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Managing For Change: Why Younger Bosses Need Educating Too!

Child in suit

organisational change, GenY at work, managing a mature workforce, young boss, young managerEditors Note: This is a guest post written by Heidi Holmes, Managing Director of Adage.com.au – Australia’s leading job board for mature age workers. Her opinions are her own.

There certainly seems to be a growing interest in the dynamics between a younger boss and an older employee.

As our population ages and older workers stay in the workforce longer, the traditional hierarchy of an organisation is changing. Where age often determined seniority, for the first time in history we are seeing an emerging trend where older workers are now reporting to younger managers.

The concept of ‘retirement’ for many older workers is either something they don’t aspire to or something that for the moment is simply out of reach. Financial pressures, mid-life divorce, increased life expectancy and the desire to have a comfortable retirement, are either driving older workers back to work or keeping them in the workforce longer.

As with any cultural or demographic shift, this obviously presents some challenges that organisations need to address in order to ensure a cohesive and productive workplace.

Many recruiters and hiring managers hold negative assumptions and stereotypes about older workers: reluctance to embrace change, not being tech savvy and an inability to work with younger colleagues are just a few of the often preconceived ideas.

Too often, the burden seems to be placed on older workers to adapt to working with a younger boss.

Advice for older workers

There is plenty of documented advice for older workers. One of the most prevalent is a need to show a willingness to embrace change and use new technologies. That equates to ‘get an online profile’!

We regularly advise mature jobseekers in an interview situation to address the ‘elephant in the room’.

Even though the interviewee might not directly ask the older worker how they would handle a younger boss, they are probably thinking it. Therefore, we advise our jobseekers to address this issue directly, reiterating they actually enjoy working with younger people and providing an example of how they have worked well with younger colleagues in the past.

However, if you turn the tables, less expectation is placed on younger managers to understand how best to work with and manage older workers.

Surely there is an important role for younger managers to play here as well?

Advice for younger managers

For the first time in history, four generations of workers could find themselves working together.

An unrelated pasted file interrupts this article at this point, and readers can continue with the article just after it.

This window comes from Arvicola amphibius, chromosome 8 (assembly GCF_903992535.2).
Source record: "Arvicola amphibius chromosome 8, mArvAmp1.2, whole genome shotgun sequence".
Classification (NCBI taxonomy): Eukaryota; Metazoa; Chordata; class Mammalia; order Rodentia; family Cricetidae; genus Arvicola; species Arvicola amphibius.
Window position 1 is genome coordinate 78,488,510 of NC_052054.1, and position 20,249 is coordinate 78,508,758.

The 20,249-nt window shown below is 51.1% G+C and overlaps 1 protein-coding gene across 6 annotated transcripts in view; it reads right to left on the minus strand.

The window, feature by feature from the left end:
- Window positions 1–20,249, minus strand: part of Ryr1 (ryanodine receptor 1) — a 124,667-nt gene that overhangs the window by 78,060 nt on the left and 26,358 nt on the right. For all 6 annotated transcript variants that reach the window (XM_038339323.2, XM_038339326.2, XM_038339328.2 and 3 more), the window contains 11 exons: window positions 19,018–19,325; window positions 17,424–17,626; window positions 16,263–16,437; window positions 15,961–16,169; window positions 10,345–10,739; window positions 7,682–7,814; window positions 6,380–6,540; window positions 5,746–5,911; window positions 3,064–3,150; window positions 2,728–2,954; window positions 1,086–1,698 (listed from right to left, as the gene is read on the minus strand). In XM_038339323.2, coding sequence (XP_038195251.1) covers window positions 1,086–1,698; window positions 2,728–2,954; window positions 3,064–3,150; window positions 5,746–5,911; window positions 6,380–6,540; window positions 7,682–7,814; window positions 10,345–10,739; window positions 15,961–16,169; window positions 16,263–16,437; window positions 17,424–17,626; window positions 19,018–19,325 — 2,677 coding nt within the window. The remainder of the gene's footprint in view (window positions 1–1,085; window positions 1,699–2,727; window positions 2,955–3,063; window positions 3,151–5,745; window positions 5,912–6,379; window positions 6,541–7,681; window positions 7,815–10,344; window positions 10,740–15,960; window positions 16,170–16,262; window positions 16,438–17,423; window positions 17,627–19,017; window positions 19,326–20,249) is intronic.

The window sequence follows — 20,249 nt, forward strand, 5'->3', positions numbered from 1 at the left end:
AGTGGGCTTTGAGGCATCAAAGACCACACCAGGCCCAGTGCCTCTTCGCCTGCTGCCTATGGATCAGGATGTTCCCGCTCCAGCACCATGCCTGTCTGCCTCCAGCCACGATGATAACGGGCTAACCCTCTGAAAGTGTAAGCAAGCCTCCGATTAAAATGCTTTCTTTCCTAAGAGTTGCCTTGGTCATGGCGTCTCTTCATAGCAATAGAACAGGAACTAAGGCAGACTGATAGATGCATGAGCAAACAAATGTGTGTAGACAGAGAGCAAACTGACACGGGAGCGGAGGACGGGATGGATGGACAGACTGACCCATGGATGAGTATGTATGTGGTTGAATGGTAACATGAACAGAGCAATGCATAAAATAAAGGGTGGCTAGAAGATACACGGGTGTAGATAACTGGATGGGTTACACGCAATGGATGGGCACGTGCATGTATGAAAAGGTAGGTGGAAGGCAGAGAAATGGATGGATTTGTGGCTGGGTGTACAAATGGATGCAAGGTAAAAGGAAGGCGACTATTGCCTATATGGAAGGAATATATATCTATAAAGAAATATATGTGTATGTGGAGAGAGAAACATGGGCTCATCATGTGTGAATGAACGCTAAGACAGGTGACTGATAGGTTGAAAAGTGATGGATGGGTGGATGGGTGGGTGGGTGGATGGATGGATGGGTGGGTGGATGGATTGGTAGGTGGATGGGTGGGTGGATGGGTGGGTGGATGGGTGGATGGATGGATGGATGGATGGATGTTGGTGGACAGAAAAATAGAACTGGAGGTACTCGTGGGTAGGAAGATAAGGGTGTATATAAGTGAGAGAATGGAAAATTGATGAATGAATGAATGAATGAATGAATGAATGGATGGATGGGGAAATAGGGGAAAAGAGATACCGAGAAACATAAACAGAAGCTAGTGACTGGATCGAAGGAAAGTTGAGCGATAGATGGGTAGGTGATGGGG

This is a fact organisations can no longer ignore and if they continue to do so for better workplace ‘harmony’ in the short term, they stand to face more pain in the long term.

We are only at the start of this phenomenon – therefore educating younger managers on the important role and contribution older workers make is imperative to ensure the longer-term growth and competitiveness of the organisation.

Younger managers who effectively work with their older colleagues stand to gain from not only having a more engaged employee, but also learn some valuable life lessons that aren’t taught at university. Older workers not only have valuable work experience, they have life experience too.

Where a younger boss may find themselves in a challenging situation for the first time, chances are their older counterpart has dealt with a similar situation before. The older worker can act as a trusted advisor, mentor or sounding board providing advice and guidance on how to best manage the situation.

This type of scenario playing out is not far fetched. How often would a father or mother act as a ‘guide’ for their Gen Y children? Therefore, why could an older colleague not fulfil this same role?

Sure, respect must come into the equation. However the first step in obtaining mutual respect in the workforce is to encourage an environment where all opinions and contributions are valued. Mutual respect is something all organisations should encourage.

If organisations continue to promote and aspire to be an employer of choice, they need to ensure processes are in place to foster a culture where the burden does not simple rest on one individual to come to the table with a willingness and openness to embrace change.

Heidi Holmes is the Managing Director of Adage.com.au a mature age job search site and online community for jobseekers aged 45-plus. If you would like to find out more about the benefits of mature workers please contact Heidi directly at Heidi@adage.com.au.

Guest blogger

  • David Caldwell

    Having experienced this problem myself which led to my redundancy and shortly thereafter a demotion for the young manager who targeted me this is something I can only strongly agree with!

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